Physician Health

How Henry Ford Hospital is working to prevent physician burnout

Sara Berg, MS , News Editor

Henry Ford Hospital in Detroit has found in surveys that its physicians report slightly lower rates of burnout compared with the national average. But physicians’ levels of distress were still too high, especially for new physicians.

To improve physician well-being, Henry Ford Hospital Director of Physician Wellness Lisa MacLean, MD, has led implementation of several physician burnout prevention strategies since taking on the role in early 2017.

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“Isn’t it awful that so many people are in distress? We should not necessarily be excited about the fact that it is not any different than the national average,” said Dr. MacLean, a psychiatrist and AMA member. “We should look at that and say, ‘We want 0 percent of our physicians to be in distress—both nationally and locally.”

Here are two areas of early focus put in place to help prevent physician burnout at Henry Ford Hospital, an AMA group member

Establish a culture of caring. This means that the organization’s values, behaviors and leadership demonstrate caring, support and compassion. Patient well-being is at the center of this approach to organizational culture. This is because, according to Dr. MacLean, to have patient well-being there must be physician vitality—happiness, self-worth, self-efficacy, and personal and work satisfaction.

Henry Ford Hospital’s executive leaders have recognized the importance of physician well-being, which led to the creation of a task force and advisory committee devoted to the issue.

To further understand the hospital’s culture, Dr. MacLean asked questions, listened and worked with other people within the organization who already cared about physician burnout. Focus groups with physicians helped reveal a lot of pain points and causes of physician distress.

“Every culture is different. Therefore, every program needs to align with that specific culture,” said Dr. MacLean.

Create meaning in work. This is another area of focus at Henry Ford, and their program includes resilience skills, and behaviors and attitudes that demonstrate physical, emotional and professional well-being. One example is a wellness course catalog that lists about 30 different lectures developed by Dr. MacLean—she has led 36 lectures since March 2017.

Topics include physician burnout, the healing properties of being a doctor, creating a culture of caring and support, teamwork, and improving physician resiliency for busy doctors.

Another solution is monthly wellness rounds, which have seen 100–150 attendees each session. These rounds cover various topics on physician burnout and well-being. Presented by Dr. MacLean or another speaker, physicians, residents and faculty can enjoy a free lunch while learning about different topics.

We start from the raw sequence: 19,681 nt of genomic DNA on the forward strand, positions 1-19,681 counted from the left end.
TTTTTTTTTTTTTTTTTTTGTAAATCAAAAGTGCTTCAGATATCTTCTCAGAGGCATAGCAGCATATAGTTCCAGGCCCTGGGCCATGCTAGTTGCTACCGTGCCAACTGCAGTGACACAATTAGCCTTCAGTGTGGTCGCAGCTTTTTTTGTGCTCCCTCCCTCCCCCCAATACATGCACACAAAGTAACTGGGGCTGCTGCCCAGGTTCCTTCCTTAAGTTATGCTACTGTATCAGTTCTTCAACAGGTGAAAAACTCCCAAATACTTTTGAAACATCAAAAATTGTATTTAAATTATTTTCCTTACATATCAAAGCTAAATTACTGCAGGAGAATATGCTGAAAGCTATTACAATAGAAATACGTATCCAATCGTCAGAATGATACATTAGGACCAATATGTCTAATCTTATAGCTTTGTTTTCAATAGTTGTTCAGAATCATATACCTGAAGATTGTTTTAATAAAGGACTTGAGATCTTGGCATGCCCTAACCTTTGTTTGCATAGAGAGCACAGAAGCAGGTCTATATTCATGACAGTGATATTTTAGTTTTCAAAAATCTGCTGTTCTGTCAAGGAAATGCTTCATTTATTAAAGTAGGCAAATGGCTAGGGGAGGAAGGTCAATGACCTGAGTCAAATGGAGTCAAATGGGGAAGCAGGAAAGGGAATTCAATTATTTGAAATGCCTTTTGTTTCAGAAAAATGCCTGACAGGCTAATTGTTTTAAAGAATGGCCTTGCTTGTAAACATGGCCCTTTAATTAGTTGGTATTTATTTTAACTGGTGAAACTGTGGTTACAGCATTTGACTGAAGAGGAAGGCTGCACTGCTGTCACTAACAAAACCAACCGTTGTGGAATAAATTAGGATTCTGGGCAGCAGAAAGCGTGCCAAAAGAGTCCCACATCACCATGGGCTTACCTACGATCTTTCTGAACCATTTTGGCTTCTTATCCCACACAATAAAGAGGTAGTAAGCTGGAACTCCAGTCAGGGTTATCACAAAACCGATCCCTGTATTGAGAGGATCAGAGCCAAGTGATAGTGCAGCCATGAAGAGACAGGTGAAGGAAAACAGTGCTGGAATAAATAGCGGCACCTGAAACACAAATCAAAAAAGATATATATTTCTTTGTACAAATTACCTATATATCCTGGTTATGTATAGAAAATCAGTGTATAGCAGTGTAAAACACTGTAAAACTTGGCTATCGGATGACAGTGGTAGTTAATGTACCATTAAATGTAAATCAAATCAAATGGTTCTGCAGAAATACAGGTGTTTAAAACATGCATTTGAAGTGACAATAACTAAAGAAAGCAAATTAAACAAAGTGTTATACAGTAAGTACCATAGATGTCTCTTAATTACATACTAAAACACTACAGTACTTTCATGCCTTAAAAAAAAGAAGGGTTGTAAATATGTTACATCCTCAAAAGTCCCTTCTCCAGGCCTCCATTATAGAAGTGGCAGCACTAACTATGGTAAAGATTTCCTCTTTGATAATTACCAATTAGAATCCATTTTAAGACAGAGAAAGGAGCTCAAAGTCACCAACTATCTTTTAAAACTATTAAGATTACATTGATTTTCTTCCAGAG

And because Henry Ford identified the most at-risk population to be newer physicians (those with five years or less at the hospital), orientation includes a talk about resilience. This helps to create a healthy team culture, but also provides tools and resources important for new physicians at Henry Ford.

Henry Ford is also working on a peer mentor program. Physicians who have been identified as up-and-coming leaders will be trained to become peer mentors and coaches to all new physicians. The one-year program helps provide support for new physicians to ensure success and create meaning in work.

Looking to the future, Dr. MacLean hopes to complete a practice redesign based on burnout drivers, give physicians a greater voice in decisions, link well-being to key organization objectives and create system-level interventions.

AMA’s STEPS Forward™ is an open-access platform featuring more than 50 modules that offer actionable, expert-driven strategies and insights supported by practical resources and tools. Based on best practices from the field, STEPS Forward modules empower practices to identify areas or opportunities for improvement, set meaningful and achievable goals, and implement transformative changes designed to increase operational efficiencies, elevate clinical team engagement, and improve patient care.

Several modules have been developed from the generous grant funding of the federal Transforming Clinical Practices Initiative (TCPI), an effort designed to help clinicians achieve large-scale health transformation through TCPI’s Practice Transformation Networks.

The AMA, in collaboration with TCPI, is providing technical assistance and peer-level support by way of STEPS Forward resources to enrolled practices. The AMA is also engaging the national physician community in health care transformation through network projects, change packages, success stories and training modules.